As Joe Maddon suggested earlier this week, the Cubs are operating without a sense on the timing of any possible return this year from Ben Zobrist, who is currently away on the restricted list as he deals with a personal matter.
GM Jed Hoyer confirmed as much on The Score today, explaining that Zobrist has not given any indication either way about not returning at all, but that, “He needs the time right now to be with his kids and his family. It’s not really on our timetable. We’re in communication with him. Obviously, we support him, but as far as a sense of timing, we don’t have that at this point. And I do feel like it’s a hard one. Because with a player on the injured list, you have a sense of what’s going on. In this situation, we’re just being respectful of Ben and we just want the best for him and his kids. Hopefully he can come back and help us. But I think we just have to give him his time and talk to him when he wants to talk and just be there for him.”
It genuinely seems like a situation where everyone involved on the outside of Zobrist’s family is simply trying to afford him the space to work through this period in his life, and no one knows anything about what exactly that will look like or how long it will take.
In the meantime, the Cubs have to proceed as though Zobrist will not return (hence, among other things, bringing in extra veteran depth in the form of Carlos Gonzalez), but they are not going to get into the financial details about how Zobrist’s absence will impact the budget.
Hoyer deflected when asked by The Score whether an early retirement by Zobrist would mean extra money for the Cubs to spend on other team needs this year:
Jed Hoyer pushes back at the notion of the #Cubs saving money on Ben Zobrist's contract and turning around and using it on bullpen help: "I don't think people should connect those issues."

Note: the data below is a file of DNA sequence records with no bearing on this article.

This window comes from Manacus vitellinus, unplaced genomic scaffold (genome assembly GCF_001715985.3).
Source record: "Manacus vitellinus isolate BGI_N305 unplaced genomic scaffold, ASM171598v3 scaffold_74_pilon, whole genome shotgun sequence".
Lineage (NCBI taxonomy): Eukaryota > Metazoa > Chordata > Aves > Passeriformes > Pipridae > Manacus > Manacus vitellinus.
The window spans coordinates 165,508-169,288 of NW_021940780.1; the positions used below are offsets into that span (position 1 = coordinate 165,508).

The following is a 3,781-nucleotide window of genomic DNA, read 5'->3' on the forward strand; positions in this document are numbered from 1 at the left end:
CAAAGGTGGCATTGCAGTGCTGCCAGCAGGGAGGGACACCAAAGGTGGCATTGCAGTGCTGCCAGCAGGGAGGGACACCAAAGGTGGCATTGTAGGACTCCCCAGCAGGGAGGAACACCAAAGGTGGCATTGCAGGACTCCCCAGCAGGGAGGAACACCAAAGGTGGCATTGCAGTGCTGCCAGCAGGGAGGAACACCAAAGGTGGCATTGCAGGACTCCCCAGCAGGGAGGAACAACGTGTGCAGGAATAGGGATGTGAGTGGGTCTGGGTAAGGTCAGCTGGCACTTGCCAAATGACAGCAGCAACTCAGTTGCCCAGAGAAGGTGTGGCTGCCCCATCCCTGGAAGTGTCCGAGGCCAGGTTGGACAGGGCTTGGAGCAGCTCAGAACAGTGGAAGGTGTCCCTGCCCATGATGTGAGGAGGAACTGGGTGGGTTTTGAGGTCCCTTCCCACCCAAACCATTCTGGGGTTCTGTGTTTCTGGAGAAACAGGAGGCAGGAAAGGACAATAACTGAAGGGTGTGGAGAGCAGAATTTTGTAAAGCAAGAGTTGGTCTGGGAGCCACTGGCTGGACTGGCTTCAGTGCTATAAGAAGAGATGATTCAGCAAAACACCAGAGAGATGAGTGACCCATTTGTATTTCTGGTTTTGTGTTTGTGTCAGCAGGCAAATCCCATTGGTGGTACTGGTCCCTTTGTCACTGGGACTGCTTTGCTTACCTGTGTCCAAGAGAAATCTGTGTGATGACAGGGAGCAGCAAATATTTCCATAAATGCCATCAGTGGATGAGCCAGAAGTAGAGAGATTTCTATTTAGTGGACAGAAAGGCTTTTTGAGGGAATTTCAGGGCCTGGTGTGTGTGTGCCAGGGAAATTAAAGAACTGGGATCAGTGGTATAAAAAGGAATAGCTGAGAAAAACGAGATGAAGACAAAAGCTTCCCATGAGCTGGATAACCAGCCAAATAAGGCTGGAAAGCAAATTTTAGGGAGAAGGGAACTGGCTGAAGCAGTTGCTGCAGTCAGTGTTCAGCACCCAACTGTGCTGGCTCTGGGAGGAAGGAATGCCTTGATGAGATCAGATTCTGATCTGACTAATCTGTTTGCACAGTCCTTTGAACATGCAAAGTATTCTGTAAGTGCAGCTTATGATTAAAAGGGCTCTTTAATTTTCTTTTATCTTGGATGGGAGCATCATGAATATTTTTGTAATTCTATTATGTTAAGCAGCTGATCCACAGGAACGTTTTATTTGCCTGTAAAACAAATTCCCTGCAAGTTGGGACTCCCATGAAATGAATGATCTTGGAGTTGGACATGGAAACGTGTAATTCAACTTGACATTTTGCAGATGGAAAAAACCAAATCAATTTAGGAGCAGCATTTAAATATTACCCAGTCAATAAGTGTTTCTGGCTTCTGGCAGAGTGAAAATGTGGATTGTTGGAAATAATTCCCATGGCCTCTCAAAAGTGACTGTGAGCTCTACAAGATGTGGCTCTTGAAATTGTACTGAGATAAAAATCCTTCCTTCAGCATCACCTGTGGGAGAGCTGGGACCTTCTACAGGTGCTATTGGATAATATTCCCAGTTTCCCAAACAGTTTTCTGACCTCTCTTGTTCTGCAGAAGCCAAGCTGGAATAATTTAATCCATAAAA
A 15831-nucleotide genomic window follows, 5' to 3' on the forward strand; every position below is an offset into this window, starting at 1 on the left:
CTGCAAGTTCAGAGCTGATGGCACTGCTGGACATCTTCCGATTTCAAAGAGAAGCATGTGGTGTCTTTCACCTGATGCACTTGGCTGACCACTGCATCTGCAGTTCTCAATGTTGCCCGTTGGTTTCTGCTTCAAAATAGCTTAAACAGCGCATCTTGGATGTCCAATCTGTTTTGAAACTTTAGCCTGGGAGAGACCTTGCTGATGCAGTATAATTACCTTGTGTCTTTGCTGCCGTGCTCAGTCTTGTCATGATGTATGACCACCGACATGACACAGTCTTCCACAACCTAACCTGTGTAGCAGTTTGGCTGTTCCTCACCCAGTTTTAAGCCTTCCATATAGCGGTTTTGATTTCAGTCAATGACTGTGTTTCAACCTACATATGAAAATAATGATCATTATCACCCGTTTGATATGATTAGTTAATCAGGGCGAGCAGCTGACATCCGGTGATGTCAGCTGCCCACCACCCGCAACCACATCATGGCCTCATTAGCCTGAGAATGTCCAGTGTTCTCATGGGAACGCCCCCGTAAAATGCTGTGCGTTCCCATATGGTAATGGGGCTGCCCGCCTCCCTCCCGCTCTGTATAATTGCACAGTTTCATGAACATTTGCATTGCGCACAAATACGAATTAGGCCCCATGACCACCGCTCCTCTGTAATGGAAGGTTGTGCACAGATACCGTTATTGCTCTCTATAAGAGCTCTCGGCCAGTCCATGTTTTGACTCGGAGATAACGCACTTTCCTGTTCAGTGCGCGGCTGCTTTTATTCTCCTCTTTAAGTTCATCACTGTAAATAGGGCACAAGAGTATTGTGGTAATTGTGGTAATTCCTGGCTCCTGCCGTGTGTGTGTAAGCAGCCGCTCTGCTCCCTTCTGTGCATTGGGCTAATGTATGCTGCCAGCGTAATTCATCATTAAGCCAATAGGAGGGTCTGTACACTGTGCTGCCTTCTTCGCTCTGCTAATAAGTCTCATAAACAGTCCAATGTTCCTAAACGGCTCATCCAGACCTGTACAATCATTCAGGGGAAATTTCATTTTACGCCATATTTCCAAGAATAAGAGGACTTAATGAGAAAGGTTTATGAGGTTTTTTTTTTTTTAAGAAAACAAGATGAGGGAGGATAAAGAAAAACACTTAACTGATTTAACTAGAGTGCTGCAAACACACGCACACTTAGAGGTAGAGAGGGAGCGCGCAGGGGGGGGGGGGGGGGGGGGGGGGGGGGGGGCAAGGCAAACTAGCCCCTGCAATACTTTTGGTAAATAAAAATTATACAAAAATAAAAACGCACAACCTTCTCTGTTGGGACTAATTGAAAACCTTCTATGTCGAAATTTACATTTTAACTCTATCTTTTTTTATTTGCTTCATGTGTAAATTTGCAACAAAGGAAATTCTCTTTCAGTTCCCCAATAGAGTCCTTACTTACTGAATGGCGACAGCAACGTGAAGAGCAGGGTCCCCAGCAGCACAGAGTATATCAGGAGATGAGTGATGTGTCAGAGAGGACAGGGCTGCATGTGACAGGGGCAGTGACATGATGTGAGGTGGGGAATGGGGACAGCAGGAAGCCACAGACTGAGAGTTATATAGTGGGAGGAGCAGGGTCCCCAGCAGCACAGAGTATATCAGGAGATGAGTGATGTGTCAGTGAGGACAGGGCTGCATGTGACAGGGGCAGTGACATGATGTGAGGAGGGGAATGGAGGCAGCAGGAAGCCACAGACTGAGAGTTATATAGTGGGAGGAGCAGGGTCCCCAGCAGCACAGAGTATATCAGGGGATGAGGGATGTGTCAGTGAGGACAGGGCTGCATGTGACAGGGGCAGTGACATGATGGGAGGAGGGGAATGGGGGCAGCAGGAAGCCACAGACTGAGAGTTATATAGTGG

— 670 The Score (@670TheScore) May 30, 2019
Once again, there is so little we really know about the situation, and the subject of a player’s salary at a time when he’s in the middle of divorce proceedings, is a particularly thorny topic.
Even if Zobrist being on the restricted list or retiring would mean a significant difference in the Cubs’ 2019 baseball operations budget, there’s just no way Hoyer was going to get into it today. It could risk sounding like he’s cheering on the opportunity for the Cubs to have more flexibility, which is absolutely not something they would actually put out there (or even feel, necessarily, as a healthy and effective Zobrist is such a key piece of this team). Heck, even if you were a cynical monster, you would say that it doesn’t benefit the Cubs in any future negotiations to tell the world that they now have more financial flexibility than they thought they were going to have.
As for us, I do think it’s important to note that there are potential financial ramifications to all of this for the Cubs, but I am reluctant to suggest to you that we’re ever really going to know what’s what as things proceed. It remains vastly more important that things go well for the Zobrist family, including their small children, and we all might just have to resign ourselves to that position, almost exclusively. In other words, the financial questions matter to the Cubs, but we may never know how much or in what direction they cut, so let’s just hope things work out well for Zobrist and his family, such as it can.
And if, in conjunction with that process, Zobrist is able to return and contribute to this year’s Cubs team, all the better.